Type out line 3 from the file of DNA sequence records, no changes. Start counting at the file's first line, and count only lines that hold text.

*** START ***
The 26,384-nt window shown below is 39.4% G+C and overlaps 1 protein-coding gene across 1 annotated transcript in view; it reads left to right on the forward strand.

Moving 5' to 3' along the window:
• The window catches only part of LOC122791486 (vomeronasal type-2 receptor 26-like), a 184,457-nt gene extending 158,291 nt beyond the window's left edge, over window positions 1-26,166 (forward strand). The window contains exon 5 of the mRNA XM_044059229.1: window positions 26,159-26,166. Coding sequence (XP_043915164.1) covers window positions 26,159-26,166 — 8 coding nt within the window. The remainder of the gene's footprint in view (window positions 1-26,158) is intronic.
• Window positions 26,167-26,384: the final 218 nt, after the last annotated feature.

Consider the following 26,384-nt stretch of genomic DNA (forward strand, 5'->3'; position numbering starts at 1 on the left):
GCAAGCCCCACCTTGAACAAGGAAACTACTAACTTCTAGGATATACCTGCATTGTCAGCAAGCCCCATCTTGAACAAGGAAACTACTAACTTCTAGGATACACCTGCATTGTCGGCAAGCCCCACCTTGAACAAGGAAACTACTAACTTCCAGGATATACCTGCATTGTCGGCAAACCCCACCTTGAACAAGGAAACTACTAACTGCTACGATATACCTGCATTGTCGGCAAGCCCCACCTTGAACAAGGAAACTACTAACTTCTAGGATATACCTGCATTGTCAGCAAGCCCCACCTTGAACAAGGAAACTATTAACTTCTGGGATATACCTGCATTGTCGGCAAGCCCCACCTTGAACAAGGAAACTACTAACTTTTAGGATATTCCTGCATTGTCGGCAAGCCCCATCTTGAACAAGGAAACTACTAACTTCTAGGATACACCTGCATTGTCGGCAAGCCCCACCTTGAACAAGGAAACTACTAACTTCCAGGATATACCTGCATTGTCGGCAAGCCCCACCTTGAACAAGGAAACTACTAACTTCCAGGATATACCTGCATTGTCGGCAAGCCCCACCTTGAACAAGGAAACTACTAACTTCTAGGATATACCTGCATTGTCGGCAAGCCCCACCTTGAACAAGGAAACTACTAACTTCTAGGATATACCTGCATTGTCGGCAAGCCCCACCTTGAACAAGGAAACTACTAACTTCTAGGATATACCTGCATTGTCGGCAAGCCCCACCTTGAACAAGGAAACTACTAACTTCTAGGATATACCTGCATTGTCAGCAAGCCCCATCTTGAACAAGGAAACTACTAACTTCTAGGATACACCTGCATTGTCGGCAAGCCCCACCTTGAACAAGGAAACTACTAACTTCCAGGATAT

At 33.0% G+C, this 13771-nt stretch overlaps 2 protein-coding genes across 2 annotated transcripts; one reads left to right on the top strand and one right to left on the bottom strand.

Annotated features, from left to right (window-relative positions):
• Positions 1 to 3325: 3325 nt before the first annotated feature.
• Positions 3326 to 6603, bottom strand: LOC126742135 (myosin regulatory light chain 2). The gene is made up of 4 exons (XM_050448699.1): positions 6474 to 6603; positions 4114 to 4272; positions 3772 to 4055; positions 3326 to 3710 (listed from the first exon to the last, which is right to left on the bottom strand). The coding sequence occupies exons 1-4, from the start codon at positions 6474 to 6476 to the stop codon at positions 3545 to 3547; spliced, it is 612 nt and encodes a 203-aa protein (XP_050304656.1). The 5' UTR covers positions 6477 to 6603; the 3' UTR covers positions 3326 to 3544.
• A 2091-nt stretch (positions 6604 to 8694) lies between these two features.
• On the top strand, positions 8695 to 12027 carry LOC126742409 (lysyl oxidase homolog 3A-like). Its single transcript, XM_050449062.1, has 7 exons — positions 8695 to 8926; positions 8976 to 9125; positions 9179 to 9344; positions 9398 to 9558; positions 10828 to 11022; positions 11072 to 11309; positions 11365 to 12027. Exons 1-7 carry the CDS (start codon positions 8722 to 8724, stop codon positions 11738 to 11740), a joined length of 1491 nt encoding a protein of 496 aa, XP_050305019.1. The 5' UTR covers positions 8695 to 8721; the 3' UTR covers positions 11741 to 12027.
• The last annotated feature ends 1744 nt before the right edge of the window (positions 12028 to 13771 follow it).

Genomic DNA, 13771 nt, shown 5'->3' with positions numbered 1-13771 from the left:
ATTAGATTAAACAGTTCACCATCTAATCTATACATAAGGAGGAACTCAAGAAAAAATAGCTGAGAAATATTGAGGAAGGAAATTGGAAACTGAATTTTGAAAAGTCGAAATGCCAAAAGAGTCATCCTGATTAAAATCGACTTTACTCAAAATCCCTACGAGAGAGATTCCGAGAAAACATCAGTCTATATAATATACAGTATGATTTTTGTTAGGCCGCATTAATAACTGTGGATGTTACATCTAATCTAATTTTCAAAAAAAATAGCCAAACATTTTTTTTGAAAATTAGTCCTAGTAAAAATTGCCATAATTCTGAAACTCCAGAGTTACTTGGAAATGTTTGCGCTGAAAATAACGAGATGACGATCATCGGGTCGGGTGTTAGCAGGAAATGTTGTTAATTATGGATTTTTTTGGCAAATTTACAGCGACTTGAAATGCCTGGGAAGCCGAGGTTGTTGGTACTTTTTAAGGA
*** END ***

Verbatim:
• The window catches only part of LOC122791486 (vomeronasal type-2 receptor 26-like), a 184,457-nt gene extending 158,291 nt beyond the window's left edge, over window positions 1-26,166 (forward strand). The window contains exon 5 of the mRNA XM_044059229.1: window positions 26,159-26,166. Coding sequence (XP_043915164.1) covers window positions 26,159-26,166 — 8 coding nt within the window. The remainder of the gene's footprint in view (window positions 1-26,158) is intronic.